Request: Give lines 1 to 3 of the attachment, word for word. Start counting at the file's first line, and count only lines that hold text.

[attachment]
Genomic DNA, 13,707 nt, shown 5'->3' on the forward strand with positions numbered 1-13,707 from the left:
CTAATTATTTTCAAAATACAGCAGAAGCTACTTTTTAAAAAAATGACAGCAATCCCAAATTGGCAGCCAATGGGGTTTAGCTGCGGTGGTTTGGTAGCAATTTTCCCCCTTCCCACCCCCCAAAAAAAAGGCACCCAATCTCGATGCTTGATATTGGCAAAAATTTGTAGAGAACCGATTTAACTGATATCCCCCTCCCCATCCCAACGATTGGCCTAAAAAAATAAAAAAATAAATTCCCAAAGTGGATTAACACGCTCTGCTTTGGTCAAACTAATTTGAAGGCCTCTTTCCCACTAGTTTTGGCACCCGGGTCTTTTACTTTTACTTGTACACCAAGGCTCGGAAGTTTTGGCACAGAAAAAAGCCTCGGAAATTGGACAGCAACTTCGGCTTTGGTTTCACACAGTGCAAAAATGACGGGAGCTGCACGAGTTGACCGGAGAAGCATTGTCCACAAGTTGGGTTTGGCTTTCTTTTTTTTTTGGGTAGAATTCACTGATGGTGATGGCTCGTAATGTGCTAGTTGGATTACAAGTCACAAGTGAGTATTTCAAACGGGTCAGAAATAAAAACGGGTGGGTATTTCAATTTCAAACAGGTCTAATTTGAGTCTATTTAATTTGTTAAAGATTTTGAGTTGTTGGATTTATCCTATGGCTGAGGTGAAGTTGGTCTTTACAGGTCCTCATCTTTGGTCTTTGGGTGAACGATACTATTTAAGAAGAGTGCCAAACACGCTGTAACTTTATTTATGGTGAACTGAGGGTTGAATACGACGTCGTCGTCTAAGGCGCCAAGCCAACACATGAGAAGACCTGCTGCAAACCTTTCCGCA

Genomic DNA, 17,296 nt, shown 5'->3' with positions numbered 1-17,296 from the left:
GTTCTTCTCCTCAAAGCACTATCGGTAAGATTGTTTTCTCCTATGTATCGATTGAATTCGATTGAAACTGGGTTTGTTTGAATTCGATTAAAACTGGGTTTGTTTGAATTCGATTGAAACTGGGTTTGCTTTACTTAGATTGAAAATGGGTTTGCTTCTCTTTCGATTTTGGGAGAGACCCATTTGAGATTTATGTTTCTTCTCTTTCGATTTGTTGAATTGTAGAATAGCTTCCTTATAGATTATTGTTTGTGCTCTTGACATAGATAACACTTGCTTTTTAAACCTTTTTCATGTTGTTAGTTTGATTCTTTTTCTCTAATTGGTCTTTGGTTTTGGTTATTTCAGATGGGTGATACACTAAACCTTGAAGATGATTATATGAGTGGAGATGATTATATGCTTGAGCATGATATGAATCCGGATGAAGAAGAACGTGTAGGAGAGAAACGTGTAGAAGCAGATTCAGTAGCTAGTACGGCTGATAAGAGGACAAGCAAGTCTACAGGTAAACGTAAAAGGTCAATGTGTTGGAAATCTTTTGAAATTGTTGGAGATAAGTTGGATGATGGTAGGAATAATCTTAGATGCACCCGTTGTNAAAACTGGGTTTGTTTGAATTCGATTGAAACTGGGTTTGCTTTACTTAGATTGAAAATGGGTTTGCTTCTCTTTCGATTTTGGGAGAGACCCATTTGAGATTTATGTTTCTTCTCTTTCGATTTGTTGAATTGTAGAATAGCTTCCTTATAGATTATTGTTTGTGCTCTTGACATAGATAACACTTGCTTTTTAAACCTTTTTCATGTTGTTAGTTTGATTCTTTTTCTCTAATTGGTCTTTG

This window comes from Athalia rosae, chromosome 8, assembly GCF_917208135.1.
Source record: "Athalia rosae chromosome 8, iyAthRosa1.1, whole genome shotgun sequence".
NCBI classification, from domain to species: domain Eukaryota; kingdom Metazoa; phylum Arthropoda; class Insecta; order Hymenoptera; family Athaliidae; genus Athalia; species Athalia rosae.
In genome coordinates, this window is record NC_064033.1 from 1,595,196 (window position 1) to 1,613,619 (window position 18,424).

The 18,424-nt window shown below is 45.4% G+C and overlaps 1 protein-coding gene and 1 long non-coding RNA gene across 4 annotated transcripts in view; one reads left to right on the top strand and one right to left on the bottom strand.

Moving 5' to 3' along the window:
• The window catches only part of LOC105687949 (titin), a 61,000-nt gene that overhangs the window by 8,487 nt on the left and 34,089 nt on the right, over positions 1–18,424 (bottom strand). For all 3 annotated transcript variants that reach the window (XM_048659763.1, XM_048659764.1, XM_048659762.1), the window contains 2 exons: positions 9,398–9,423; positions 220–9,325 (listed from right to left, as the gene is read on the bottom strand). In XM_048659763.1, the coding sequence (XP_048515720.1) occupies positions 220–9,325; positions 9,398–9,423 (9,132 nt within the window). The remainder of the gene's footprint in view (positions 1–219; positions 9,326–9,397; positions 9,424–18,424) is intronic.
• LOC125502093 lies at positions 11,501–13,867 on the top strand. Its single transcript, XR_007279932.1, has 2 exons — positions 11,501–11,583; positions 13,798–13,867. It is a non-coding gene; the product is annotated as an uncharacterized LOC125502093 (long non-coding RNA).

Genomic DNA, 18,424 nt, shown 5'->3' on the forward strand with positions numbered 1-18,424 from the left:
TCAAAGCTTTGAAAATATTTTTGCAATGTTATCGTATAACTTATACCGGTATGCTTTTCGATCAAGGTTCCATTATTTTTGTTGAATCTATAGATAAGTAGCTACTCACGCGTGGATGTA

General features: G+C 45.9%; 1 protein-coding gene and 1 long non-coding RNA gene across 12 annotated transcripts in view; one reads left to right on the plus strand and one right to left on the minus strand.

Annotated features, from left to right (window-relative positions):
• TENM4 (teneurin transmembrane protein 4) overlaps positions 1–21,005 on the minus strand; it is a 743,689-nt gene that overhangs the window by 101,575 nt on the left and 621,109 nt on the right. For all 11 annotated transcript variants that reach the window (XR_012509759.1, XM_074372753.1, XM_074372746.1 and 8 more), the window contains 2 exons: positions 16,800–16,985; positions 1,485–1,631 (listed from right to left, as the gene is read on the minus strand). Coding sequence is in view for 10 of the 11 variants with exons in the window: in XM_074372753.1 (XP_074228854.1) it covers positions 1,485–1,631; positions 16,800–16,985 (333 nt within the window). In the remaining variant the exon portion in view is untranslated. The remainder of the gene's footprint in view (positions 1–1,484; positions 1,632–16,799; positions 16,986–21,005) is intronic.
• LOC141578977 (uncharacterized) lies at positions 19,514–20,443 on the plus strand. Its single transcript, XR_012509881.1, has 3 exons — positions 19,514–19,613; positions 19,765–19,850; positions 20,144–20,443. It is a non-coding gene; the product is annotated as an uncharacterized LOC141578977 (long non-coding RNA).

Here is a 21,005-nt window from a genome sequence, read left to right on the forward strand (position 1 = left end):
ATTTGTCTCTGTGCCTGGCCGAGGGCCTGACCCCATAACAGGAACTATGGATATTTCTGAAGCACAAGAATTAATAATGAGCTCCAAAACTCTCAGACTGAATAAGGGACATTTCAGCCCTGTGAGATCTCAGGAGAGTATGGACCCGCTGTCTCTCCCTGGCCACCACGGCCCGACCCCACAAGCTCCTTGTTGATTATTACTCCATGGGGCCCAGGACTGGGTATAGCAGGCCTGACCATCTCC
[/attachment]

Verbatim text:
Genomic DNA, 13,707 nt, shown 5'->3' on the forward strand with positions numbered 1-13,707 from the left:
CTAATTATTTTCAAAATACAGCAGAAGCTACTTTTTAAAAAAATGACAGCAATCCCAAATTGGCAGCCAATGGGGTTTAGCTGCGGTGGTTTGGTAGCAATTTTCCCCCTTCCCACCCCCCAAAAAAAAGGCACCCAATCTCGATGCTTGATATTGGCAAAAATTTGTAGAGAACCGATTTAACTGATATCCCCCTCCCCATCCCAACGATTGGCCTAAAAAAATAAAAAAATAAATTCCCAAAGTGGATTAACACGCTCTGCTTTGGTCAAACTAATTTGAAGGCCTCTTTCCCACTAGTTTTGGCACCCGGGTCTTTTACTTTTACTTGTACACCAAGGCTCGGAAGTTTTGGCACAGAAAAAAGCCTCGGAAATTGGACAGCAACTTCGGCTTTGGTTTCACACAGTGCAAAAATGACGGGAGCTGCACGAGTTGACCGGAGAAGCATTGTCCACAAGTTGGGTTTGGCTTTCTTTTTTTTTTGGGTAGAATTCACTGATGGTGATGGCTCGTAATGTGCTAGTTGGATTACAAGTCACAAGTGAGTATTTCAAACGGGTCAGAAATAAAAACGGGTGGGTATTTCAATTTCAAACAGGTCTAATTTGAGTCTATTTAATTTGTTAAAGATTTTGAGTTGTTGGATTTATCCTATGGCTGAGGTGAAGTTGGTCTTTACAGGTCCTCATCTTTGGTCTTTGGGTGAACGATACTATTTAAGAAGAGTGCCAAACACGCTGTAACTTTATTTATGGTGAACTGAGGGTTGAATACGACGTCGTCGTCTAAGGCGCCAAGCCAACACATGAGAAGACCTGCTGCAAACCTTTCCGCA

Genomic DNA, 17,296 nt, shown 5'->3' with positions numbered 1-17,296 from the left: